Today, we take a look at the Marvel Universe origins of one of the most controversial Black Widow scenes in the Marvel Cinematic Universe.
This is a feature called “Written in Book”. It’s basically the reverse of another of my features called “Follow the Path,” where I highlight changes to comic book characters based on outside media, as well as characters entirely drawn from outside media. Nowadays there are so many comic book movies and TV series that we can highlight examples of TV and movies adapting specific and less famous comic book stories to other media (so no ” Spider-Man lifts debris “or stuff like that).
This time, we’re going to take a look at the comic’s influences on the infamous “monster” scene from Avengers: Age of Ultron.
WHAT IS BLACK WIDOW’S “MONSTER” SCENE?
First Avengers movie, a big part of Black Widow’s arc in the movie is that she doesn’t really think she can be considered a hero because she had done so many bad things before Hawkeye took her off the show. Black Widow. Loki, of course, being a jerk, torments her with that same worry in the movie:
Black Widow: It’s really not that complicated. I have red in my ledger, I would like to erase it.
Loki: Can you? Can you erase that much red? Dreykov’s daughter, Sao Paulo, the hospital fire? Barton told me everything. Your ledger is dripping red, and you think saving a man who is no more virtuous than you will make a difference? It is the lowest sentimentality. He’s a child in prayer … PATHETIC! You lie and kill in the service of liars and killers. You claim to be separate, to have your own code. Something that makes up for the horrors. But they are part of you and they will never go away!
So that’s what Black Widow was dealing with in the second movie when she and Bruce Banner developed some kind of relationship with each other and when the team was hiding in Hawkeye’s farm, they have a heart to heart about their eventual relationship. Banner, naturally, hesitates because of the monster inside him and Black Widow explains that she is just as much of a monster as he is.
She then explains that during her training in the red room to become a black widow, she was sterilized. She explains, “Do you know what my last test was in the red room? They sterilize you. It’s effective. One less thing to worry about, the one thing that could be more important than a mission. It makes everything easier, even killing. Do you still think you’re the only monster on the team? *
Now clearly the scene’s presumed intention was to continue on the ideas expressed in the first movie that Black Widow did so many bad things before coming to work for SHIELD that she feels like she’s just as much a monster as the Hulk. However, from the way it’s specifically expressed, it sounds like she is saying that her sterilization plays a role in her being a “monster”, and as you can imagine, that didn’t. not taken well by a number of fans, who felt it equated the inability to have children of their own to be a “monster.”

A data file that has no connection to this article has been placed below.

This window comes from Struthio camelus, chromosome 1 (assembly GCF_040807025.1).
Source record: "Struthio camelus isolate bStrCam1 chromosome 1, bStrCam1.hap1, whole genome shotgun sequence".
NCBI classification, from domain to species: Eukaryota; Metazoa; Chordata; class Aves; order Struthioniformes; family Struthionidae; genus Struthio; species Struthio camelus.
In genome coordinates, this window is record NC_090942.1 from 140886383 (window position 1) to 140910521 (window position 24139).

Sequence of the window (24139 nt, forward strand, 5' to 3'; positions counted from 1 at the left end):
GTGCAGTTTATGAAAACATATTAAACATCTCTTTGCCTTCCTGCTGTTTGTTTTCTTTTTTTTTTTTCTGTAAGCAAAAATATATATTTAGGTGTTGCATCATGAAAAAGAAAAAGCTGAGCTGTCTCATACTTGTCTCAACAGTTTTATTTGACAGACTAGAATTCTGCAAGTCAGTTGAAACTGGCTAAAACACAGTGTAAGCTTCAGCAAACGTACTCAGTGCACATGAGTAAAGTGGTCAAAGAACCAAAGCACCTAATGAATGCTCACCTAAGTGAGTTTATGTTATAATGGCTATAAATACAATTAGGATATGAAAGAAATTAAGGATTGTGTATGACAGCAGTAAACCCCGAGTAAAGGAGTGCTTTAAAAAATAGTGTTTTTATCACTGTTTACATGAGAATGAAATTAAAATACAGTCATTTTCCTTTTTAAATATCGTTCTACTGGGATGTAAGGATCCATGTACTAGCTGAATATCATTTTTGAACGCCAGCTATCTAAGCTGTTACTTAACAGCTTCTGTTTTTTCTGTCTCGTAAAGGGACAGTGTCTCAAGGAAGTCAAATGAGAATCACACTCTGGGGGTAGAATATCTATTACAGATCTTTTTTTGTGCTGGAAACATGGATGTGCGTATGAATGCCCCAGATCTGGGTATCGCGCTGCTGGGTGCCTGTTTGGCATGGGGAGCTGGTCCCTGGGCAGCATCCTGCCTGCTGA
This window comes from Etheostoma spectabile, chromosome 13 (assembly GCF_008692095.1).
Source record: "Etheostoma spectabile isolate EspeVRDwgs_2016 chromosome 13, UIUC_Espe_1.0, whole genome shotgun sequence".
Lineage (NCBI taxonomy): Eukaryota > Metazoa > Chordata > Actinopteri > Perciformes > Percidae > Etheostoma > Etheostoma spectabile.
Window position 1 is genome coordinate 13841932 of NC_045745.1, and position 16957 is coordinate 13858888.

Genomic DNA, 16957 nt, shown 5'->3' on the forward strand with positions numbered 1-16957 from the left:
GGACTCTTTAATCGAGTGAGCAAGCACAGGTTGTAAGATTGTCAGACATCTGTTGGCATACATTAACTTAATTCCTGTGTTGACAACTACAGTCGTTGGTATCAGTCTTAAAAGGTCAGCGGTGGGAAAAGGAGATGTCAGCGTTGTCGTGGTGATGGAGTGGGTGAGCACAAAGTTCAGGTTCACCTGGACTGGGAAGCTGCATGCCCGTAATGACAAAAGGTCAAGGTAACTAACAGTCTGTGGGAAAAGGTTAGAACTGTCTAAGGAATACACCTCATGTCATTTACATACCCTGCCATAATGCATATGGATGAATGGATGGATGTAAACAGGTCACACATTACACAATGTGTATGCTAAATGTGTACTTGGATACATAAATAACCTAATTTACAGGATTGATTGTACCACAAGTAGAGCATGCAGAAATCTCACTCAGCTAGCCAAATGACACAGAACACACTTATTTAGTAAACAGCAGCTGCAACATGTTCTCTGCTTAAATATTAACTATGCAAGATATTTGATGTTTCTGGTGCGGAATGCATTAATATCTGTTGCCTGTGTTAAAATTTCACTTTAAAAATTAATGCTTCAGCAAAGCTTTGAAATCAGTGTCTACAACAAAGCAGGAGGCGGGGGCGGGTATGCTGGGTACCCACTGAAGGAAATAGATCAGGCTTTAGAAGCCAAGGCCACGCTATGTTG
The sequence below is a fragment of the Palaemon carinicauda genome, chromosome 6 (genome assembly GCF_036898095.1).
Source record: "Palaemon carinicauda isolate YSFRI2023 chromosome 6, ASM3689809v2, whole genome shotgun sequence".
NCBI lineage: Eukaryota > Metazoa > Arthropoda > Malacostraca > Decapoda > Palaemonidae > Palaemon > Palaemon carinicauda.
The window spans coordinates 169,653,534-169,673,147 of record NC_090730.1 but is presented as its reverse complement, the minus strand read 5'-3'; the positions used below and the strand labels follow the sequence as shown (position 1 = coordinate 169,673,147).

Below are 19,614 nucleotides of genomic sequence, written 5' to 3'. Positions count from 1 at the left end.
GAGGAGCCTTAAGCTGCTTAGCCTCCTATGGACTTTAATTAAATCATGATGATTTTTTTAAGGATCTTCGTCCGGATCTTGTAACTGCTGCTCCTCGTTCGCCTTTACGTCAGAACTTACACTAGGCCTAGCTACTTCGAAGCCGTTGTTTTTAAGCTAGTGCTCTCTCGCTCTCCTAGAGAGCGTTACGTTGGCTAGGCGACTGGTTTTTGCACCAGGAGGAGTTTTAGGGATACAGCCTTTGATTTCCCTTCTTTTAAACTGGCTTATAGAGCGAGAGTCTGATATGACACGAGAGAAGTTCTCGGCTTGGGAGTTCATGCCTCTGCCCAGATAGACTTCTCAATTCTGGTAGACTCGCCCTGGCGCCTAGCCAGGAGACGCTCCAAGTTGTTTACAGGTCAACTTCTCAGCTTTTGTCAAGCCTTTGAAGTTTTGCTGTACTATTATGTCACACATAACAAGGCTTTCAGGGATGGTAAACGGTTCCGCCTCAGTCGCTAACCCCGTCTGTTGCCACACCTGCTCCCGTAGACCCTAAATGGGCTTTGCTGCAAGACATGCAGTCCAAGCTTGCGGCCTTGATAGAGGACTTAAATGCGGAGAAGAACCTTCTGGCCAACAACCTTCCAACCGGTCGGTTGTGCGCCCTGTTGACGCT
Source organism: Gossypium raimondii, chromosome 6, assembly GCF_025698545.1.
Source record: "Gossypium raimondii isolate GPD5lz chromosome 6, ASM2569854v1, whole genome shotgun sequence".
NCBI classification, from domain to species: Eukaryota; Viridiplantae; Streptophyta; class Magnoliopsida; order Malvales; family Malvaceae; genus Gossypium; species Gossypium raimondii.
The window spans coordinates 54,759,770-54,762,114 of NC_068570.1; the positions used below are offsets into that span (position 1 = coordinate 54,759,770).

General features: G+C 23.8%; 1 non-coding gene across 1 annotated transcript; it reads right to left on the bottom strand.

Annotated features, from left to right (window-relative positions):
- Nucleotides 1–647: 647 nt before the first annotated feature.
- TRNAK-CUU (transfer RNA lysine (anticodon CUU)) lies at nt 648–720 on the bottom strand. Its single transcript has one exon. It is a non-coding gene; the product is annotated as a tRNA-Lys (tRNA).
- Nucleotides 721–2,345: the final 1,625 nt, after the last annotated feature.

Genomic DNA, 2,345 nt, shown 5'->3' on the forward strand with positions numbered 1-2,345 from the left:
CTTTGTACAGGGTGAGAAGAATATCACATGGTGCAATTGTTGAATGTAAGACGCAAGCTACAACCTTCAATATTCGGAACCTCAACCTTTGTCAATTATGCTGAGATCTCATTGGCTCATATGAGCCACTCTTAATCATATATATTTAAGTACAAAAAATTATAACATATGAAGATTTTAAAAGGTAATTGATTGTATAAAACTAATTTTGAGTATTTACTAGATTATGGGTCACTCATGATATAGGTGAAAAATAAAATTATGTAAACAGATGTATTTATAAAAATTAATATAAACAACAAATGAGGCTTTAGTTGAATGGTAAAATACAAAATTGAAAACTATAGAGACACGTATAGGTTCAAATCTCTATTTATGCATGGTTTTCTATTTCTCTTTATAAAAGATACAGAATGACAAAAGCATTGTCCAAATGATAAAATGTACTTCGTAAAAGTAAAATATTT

Again, this was almost certainly not Joss Whedon’s intention, but whether intentional or not, it was always the way the scene read.
Interestingly, however, the scene was heavily influenced by a comic book sequence.
WHAT HAS BEEN THE INFLUENCE OF COMICS ON THE STAGE?
In the 2004 Black Widow mini-series by Richard K. Morgan, Goran Parlov and Bill Sienkiewicz, Natasha discovered in the fifth issue that Black Widows were prevented from getting pregnant …
because the program didn’t want any distractions …
Natasha is furious at the news …
Morgan was then interviewed by Charlie Jane Anders on the stage and after expressing his pleasure to Whedon adapted part of it to Age of Ultron, he explained:
This narrative thread actually didn’t emerge from any particular interest in children on Natasha’s part – my feeling about the character is that she’s probably not keen on the idea – but because one of her Widowed comrades was trying to have children and had run into red. Biotech room that prevented it. So when Natasha finds out, it’s almost a flippant blow. But what is telling, I think, is his reaction; there are no tears, no sentimentality, no collapse to become a female distress – she is just very (and dangerously) angry. And it’s important to understand why she’s angry – it’s not because she necessarily wants kids. She’s upset because she was taken away from the choice.
It has always been important to me that the widow is a genuine woman, not just a guy type character with T&A and her legs so far stuck together. And there’s no honest real-world view of women that doesn’t take into account having babies; this is what women were designed for through millions of years of evolution, most women will feel the urge at some point in their lives, and remember I was postulating Natasha as getting old – a female in your thirties at a minimum, so this urge might be becoming urgent.
But that’s biology. Feminism begins after biology, and in this case, it begins with what women do (and, more importantly, are able to do) about this biological drive. You see, most of the women I’ve met already have or want to have children at some point in time, but there are still a significant number who don’t, or at least don’t. moment. But these variations are irrelevant – the real point is that among all these women, having or wanting children or not, I have never met one who did not want a choice. Ultimately, I think that’s what feminism is for – to build a world in which women’s choices are not bypassed by someone else’s (man’s) agenda.
So yeah, that’s how the scene got from the comics to the movies.
If you have any suggestions for future Written in the Book installments, send me a message at [email protected]!
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